Italian Wine Fact: What Was The First Italian DOC Wine?

Reading through my materials today, I decided to start a new section on my blog called Italian Wine Facts. Today’s factoid is about the first Italian DOC wine. I was surprised to find out that it was Vernaccia di San Gimingnano in 1966. The wine received its DOCG designation in 1993.

Vernaccia is not an easy grape. The wine is generally pretty bitter and acidic. It has to be made from 90% Vernaccia and 10% of other grapes but non-aromatic ones.

I have had many Vernaccia over the years but it has never been my favorite, until this summer when I brought a bottle of wine from Podere la Marronaia called Visla to Cape Cod. It was made with a small percentage of Chardonnay and was at least three years old if not a bit more.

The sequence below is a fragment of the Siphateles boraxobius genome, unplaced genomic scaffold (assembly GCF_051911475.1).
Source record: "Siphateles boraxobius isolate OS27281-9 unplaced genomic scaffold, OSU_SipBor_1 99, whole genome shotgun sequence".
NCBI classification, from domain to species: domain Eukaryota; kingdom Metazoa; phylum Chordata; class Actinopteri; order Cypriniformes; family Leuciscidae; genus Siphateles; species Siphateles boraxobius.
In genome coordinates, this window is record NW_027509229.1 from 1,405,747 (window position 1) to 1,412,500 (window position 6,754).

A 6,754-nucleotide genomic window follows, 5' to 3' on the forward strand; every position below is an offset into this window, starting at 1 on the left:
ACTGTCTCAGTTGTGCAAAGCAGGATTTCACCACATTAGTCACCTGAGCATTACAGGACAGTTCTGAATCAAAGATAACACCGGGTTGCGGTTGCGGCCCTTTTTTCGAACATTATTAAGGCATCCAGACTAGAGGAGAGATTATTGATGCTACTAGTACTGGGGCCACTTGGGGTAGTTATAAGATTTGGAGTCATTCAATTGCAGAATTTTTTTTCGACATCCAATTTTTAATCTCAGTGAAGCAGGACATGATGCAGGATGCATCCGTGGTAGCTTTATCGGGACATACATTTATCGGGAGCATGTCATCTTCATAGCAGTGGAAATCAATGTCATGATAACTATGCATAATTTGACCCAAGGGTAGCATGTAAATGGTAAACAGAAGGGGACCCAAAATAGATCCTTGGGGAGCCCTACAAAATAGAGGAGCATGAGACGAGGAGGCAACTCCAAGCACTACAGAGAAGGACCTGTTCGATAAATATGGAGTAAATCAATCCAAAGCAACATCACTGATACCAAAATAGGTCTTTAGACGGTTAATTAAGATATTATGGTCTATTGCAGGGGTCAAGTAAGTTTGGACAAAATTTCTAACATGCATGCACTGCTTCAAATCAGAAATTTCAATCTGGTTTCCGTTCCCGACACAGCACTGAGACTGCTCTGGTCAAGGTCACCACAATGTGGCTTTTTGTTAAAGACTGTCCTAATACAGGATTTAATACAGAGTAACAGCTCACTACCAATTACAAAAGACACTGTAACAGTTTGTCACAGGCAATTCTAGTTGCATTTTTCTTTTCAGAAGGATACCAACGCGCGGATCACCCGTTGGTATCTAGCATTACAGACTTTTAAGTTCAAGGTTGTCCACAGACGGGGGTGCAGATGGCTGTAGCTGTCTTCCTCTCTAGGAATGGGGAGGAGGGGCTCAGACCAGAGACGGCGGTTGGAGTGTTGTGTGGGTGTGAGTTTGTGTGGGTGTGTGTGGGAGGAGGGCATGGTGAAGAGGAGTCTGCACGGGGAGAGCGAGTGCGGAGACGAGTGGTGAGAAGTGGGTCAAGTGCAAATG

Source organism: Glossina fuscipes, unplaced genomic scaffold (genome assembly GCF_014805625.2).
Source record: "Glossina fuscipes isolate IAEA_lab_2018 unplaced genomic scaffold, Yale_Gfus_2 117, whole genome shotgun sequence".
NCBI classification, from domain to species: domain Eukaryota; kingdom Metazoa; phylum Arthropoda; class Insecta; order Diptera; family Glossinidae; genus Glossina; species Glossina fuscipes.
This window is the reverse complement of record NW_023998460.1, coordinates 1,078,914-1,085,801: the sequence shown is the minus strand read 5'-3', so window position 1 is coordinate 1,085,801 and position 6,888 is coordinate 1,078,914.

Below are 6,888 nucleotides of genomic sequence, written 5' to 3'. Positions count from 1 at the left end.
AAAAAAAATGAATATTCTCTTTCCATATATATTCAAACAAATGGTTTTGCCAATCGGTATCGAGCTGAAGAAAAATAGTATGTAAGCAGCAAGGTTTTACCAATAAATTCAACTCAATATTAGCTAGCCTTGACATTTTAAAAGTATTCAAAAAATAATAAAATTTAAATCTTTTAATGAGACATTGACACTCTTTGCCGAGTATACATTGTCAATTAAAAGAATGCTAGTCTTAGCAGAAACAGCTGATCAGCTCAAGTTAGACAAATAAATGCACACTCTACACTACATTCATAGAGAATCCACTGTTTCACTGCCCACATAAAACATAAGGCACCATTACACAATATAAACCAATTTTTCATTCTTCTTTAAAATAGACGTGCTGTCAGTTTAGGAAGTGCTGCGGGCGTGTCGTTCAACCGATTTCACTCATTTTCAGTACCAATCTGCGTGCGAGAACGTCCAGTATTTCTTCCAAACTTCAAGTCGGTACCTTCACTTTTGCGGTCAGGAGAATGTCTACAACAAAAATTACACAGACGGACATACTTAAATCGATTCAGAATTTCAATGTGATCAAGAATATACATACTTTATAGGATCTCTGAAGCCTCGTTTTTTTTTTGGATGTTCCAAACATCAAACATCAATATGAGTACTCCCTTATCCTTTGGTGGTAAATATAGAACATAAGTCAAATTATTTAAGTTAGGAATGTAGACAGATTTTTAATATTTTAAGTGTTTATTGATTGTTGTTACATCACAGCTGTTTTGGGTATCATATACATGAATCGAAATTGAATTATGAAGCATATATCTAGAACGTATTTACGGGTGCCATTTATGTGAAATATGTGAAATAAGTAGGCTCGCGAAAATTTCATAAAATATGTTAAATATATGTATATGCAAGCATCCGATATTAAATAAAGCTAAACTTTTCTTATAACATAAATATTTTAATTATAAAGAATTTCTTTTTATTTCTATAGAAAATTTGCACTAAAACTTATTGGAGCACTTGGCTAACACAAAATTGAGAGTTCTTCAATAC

I paired it with this amazing lobster and it was a dream. The slight sweetness of the wine matched that of the lobster while the bitter notes were smoothed out. I know that people don’t think of Vernaccia as a wine to age too long but I had very good success with this one. It was also made by a friend, Barbara Tamburini, but I don’t think that’s why it was better than the others. I think it was just a good wine.

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2 Comments

Filed under Indigeous varieties, Italian indigenous Grape Varieties, Italian regions, Italian wineries, italy, Little Known Italian Wine Fact, white wine, Wine Industry, Wine of the Week

2 responses to “Italian Wine Fact: What Was The First Italian DOC Wine?

  1. Hello! I’ve also read that Vino Nobile di Montepulciano was the first DOCG- have you found that as well?

  2. Reblogged this on avvinare and commented:

    Continuing on the Tuscan theme, I realized that I never write about and rarely drink Vernaccia, the only Tuscan DOCG wine and a standout one among the reds. I wrote this post some years ago and thought I would bring it out again. Perhaps Vernaccia will make a comeback along with other Italian whites this year.

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